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There’s even a group called the International Dark Sky Association that “works to protect the night skies.” the group maps locations that are part of the dark sky places program.

Locations fall into several categories, all of which could be great news, especially given the interest in recent space telescope photos:

The International Dark Sky Sites Program offers five types of designations:

  • International Dark Sky Communities: Communities are legally organized cities and towns that adopt quality outdoor lighting ordinances and strive to educate residents about the importance of dark skies.
  • International Dark Sky Parks: Parks are publicly or privately owned spaces protected for natural conservation that implement good outdoor lighting and offer dark sky programs for visitors.
  • International Dark Sky Reserves: Reserves consist of a dark “core” area surrounded by a populated periphery where policy controls are enacted to protect the darkness from the center.
  • International Dark Sky Sanctuaries: Sanctuaries are the most remote (and often darkest) places in the world with the most fragile conservation status.
  • Urban Night Sky Sites: UNSPs are sites near or surrounded by large urban settings whose planning and design actively promote an authentic nighttime experience amid significant artificial light at night, and which do not otherwise qualify for designation within any other international framework category of dark sky locations.
  • axios brings us a good rethink on boredom with studies showing that boredom is good for us. most of us are fiddling with our devices and browsing all day long and that leaves no time for our brains to relax, wander and create. but, axios points out:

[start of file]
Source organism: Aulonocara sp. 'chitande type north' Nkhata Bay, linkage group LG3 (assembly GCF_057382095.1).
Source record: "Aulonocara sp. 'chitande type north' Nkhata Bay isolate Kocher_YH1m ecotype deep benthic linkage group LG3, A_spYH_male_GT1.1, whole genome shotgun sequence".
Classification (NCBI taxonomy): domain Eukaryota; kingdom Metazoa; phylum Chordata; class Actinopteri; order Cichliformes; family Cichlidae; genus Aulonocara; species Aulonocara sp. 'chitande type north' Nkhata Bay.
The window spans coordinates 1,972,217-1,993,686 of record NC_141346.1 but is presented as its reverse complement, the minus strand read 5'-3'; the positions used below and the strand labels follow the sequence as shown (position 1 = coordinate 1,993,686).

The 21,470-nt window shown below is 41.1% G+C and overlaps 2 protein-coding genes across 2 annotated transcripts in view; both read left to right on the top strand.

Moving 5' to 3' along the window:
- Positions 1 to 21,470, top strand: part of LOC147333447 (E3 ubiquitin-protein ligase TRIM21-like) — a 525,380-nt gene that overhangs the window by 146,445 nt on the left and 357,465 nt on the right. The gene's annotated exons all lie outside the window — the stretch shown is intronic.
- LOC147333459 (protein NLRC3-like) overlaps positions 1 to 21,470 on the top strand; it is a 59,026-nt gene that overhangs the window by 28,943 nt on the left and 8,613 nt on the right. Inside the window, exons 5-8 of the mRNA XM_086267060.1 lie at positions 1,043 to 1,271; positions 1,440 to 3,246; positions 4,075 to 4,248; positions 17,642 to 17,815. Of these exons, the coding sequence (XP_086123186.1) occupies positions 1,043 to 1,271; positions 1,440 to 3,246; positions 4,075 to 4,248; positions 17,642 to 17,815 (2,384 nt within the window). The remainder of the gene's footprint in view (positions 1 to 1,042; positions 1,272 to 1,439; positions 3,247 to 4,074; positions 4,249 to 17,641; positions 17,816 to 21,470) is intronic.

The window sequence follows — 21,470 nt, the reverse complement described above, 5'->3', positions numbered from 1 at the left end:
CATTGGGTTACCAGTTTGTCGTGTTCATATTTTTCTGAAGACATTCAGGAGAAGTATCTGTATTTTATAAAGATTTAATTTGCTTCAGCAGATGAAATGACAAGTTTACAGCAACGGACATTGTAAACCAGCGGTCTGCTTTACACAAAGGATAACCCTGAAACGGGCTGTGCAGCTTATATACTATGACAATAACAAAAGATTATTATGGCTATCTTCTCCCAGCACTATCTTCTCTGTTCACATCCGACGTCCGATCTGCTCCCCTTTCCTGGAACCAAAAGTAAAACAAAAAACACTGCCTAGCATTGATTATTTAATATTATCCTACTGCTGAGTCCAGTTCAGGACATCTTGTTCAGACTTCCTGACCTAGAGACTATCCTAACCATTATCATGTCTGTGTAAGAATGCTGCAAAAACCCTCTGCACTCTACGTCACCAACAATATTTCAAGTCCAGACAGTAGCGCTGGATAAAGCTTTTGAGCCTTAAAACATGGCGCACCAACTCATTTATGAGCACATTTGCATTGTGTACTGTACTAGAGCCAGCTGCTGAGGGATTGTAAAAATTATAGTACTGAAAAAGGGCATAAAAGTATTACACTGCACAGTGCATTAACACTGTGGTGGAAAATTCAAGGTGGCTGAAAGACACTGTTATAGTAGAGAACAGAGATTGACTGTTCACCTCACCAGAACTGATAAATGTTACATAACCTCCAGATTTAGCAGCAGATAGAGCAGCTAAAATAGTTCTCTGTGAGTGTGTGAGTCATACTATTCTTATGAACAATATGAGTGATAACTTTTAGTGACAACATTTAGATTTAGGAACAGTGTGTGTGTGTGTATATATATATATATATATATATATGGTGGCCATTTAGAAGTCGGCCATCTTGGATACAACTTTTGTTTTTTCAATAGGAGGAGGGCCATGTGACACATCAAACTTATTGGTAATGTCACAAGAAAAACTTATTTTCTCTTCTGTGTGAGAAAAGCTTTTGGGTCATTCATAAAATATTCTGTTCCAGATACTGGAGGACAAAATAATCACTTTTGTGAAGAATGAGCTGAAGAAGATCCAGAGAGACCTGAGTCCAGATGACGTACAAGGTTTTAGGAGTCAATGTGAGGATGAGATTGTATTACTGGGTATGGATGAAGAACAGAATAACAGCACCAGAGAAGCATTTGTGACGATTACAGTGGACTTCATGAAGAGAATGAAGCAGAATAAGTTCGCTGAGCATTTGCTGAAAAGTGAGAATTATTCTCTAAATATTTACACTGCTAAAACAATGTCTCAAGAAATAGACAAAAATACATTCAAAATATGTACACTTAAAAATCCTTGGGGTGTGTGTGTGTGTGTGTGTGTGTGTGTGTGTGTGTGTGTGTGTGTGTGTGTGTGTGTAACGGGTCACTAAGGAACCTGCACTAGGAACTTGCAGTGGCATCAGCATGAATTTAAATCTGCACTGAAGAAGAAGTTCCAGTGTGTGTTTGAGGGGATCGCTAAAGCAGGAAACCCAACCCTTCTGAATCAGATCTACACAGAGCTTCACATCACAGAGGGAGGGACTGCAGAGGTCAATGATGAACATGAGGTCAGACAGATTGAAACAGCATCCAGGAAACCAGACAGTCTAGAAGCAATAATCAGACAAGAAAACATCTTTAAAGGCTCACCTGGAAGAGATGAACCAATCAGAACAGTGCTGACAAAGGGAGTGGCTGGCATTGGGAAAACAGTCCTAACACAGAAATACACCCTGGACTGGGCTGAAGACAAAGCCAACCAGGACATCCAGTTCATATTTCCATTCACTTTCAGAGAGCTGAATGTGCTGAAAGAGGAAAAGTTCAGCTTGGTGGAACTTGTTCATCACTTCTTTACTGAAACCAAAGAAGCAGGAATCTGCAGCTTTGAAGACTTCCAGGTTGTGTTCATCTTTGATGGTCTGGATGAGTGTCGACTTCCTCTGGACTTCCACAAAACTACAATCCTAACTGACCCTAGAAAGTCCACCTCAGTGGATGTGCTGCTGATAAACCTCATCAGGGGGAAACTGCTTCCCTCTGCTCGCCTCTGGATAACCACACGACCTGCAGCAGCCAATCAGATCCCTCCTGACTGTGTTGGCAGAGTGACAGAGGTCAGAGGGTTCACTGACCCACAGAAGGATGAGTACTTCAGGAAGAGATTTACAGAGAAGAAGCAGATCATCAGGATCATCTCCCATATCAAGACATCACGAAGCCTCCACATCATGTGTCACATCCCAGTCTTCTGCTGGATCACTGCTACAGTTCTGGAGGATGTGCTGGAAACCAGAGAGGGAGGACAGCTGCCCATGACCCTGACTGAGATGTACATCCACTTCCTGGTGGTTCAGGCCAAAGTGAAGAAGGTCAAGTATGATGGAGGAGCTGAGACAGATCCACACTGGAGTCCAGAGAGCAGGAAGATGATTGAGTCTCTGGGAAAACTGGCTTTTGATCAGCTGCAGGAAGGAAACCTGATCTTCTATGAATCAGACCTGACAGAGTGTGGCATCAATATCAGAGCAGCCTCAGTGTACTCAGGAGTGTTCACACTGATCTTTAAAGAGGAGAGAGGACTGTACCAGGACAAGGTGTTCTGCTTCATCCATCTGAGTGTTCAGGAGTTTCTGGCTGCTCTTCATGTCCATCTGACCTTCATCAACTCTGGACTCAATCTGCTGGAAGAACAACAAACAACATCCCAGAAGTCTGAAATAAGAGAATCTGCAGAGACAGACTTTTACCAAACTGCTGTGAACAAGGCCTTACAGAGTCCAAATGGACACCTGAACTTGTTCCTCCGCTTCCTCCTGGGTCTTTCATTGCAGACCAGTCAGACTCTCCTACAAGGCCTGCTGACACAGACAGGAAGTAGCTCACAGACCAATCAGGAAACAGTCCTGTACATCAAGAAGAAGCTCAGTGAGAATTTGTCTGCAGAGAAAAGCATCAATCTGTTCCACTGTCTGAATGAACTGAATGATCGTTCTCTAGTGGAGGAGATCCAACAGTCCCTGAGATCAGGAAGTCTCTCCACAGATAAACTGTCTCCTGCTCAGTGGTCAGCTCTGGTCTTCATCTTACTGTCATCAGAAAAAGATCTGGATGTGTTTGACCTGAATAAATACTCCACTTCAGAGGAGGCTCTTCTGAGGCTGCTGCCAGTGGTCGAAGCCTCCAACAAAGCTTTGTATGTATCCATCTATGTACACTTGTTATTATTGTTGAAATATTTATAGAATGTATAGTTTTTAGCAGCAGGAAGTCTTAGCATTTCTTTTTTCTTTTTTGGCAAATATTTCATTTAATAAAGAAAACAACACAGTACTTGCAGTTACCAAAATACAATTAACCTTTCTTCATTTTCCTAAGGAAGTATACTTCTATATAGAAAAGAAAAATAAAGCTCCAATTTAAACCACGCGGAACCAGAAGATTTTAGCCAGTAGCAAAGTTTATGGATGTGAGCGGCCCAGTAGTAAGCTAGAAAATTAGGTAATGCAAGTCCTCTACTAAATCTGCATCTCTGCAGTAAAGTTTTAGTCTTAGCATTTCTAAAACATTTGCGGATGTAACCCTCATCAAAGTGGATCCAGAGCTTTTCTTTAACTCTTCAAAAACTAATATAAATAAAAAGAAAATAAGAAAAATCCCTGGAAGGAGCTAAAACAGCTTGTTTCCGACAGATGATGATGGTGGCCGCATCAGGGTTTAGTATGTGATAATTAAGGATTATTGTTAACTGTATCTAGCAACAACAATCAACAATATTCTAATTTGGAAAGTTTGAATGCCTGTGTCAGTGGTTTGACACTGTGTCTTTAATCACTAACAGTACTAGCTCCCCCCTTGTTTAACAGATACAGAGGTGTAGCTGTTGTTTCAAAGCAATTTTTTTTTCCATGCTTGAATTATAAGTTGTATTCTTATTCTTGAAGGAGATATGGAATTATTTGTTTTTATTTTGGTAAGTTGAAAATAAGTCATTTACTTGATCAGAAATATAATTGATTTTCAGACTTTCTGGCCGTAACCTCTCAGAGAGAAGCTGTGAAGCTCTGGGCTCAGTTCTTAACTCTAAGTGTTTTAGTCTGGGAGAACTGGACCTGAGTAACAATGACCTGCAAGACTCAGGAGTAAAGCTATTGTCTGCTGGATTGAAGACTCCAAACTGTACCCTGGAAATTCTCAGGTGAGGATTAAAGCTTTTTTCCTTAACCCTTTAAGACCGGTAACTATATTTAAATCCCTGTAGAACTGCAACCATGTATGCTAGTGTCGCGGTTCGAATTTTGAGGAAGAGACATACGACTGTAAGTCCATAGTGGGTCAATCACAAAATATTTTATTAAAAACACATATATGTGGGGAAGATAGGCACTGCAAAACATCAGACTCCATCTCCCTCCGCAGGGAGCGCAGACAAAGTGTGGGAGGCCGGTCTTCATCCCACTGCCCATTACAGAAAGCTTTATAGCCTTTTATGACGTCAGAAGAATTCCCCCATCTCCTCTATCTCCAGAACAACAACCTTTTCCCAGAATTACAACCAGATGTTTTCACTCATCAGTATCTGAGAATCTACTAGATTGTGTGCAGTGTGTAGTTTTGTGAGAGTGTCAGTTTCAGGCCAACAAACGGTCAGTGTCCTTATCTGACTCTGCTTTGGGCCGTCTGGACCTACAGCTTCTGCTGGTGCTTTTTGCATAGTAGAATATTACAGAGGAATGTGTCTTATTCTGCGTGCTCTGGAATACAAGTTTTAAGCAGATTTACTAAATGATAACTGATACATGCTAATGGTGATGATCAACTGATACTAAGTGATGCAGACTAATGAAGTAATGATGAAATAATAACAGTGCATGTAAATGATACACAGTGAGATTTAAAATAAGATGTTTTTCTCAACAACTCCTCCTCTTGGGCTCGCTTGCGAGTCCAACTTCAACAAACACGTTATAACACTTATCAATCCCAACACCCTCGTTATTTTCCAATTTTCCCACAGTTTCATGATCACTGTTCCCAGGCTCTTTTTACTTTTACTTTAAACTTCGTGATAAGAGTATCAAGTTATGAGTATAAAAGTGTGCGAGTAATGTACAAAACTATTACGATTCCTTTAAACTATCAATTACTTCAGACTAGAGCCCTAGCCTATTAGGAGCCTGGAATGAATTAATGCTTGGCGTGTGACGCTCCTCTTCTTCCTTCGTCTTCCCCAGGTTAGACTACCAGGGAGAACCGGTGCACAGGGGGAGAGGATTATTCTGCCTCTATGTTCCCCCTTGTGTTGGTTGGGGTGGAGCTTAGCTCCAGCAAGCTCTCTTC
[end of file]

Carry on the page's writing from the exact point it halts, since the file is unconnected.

In one study, published in the Academy of Management Discovery, researchers bored a group by telling them to sort beans by color. another group was given a much more interesting craft to do.

    After that, each group was asked to come up with good excuses for being late. the bored group outperformed their counterparts in both numbers and creativity of ideas, as judged by an outside target group.

    another study concluded that boredom motivates people to seek novelty. our mind wanders when we are bored and think of new things to try.

    Another researcher found that boredom can be especially helpful for children who, the study found, need unstructured time to create their own thoughts and activities.

    All of this explains why nearly two-thirds of people surveyed say some of their best thoughts occur in the shower. It’s not the shower that helps you; it is being disconnected from everything, even for a few minutes, which frees you to think creatively.

    maybe we shouldn’t ask “what are you doing this weekend?” instead, we might ask, “what aren’t you doing this weekend?” dare to be bored.

    We’ll be back next week with a new edition of covid-19 coverage. You are subscribed? sign up here to receive it directly to your inbox.

    See also: What does it cost to see a doctor without insurance